Entertainment Festivals

Sunday 22 April 2018

Complaints over line-up at Electric Picnic won't dampen festival spirits

Lana Del Rey will play Electric Picnic
Lana Del Rey will play Electric Picnic
Kirsty Blake Knox

Kirsty Blake Knox

Listen closely and you can almost hear the rhythmic chant of 'One More Tune' in the distance.

In two weeks time, festival goers will make the annual pilgrimage to Stradbally for Electric Picnic - laden down with pop up tents, dry shampoo, and a hefty supply of wet wipes.

Bell X1
Bell X1

In anticipation, EP organisers announced the final 40 acts yesterday. Bell X1, Walking on Cars, Hermitage Green, and Dublin Gospel Choir will join the likes of Lana Del Rey and New Order.

The announcement was followed by a flurry of excitement on social media. Some picnickers were effusive in their praise, waxing lyrical about the "awesome", "unreal" and "stellar" new acts.

There were a few "I can't even" cries and lots and lots of exclamation marks. But others weren't overly impressed by the prospect of listening to the Trinity Orchestra over the weekend.

Earnest music fans criticised the final line up for its lack of imagination.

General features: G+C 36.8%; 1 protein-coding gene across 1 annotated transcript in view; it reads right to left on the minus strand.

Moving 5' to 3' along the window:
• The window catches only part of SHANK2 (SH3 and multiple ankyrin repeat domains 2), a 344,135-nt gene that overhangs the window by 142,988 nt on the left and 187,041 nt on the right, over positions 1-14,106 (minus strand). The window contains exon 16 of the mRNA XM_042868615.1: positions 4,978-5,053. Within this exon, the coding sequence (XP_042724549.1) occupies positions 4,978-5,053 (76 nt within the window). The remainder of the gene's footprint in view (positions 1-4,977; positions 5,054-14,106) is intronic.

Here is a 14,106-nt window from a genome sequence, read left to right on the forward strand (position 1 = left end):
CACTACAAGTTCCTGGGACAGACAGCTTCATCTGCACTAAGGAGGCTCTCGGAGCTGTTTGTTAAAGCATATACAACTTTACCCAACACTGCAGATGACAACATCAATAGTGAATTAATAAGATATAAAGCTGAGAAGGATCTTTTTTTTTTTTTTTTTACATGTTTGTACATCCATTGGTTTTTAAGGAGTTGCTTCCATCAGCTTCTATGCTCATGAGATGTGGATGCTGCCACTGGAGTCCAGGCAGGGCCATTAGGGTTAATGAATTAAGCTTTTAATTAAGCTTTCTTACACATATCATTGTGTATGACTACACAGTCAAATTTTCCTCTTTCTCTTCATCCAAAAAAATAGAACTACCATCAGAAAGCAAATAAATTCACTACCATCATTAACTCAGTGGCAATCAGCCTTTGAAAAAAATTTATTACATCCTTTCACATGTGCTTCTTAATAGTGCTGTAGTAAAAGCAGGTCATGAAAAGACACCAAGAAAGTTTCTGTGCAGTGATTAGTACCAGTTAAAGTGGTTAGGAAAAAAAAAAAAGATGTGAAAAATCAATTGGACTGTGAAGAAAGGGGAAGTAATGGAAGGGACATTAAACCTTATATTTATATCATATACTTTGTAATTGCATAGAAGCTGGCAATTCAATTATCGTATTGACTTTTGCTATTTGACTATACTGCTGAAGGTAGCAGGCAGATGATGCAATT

Read more: WIN! A pair of tickets to Electric Picnic 2016 for one lucky reader

While others were disappointed to see perennial festival acts crop up once again.

A few words like "meh" and "weak" floated about online.

Clearly, it's hard to please everyone when it comes to selecting a killer music line up for 55,000 people.

There will always be hyper super fans who will scream and yelp. And there will always be jaded music aficionados who hate the main stream and sell out acts.

Sure the final list of acts may lack a certain 'oomph' but let's have a little perspective - there are over 1,000 artists taking to the stage that September weekend. You're bound to find something you like.

And let's not forget that EP doesn't market itself exclusively as a music festival - it's a music and arts festival, thanks very much.

Where else could you watch Dylan Moran's deadpan delivery before nipping over to help 90s TV legend Don Conroy colour in a giant wall?

Or dance about in a disused swimming pool, eat a taco and finish things off watching the legendary Bananarama sing 1986 hit Venus?

It's a sensory experience. You're not there just to listen to the music, you're there to see and do and taste and (unfortunately if you're near a portaloo) smell.

This is why it attracts such a varied crowd, from teenage girls, to age old rockers and babies wearing noise cancelling head phones. When it comes to EP, it's not really about the music, man.

Irish Independent

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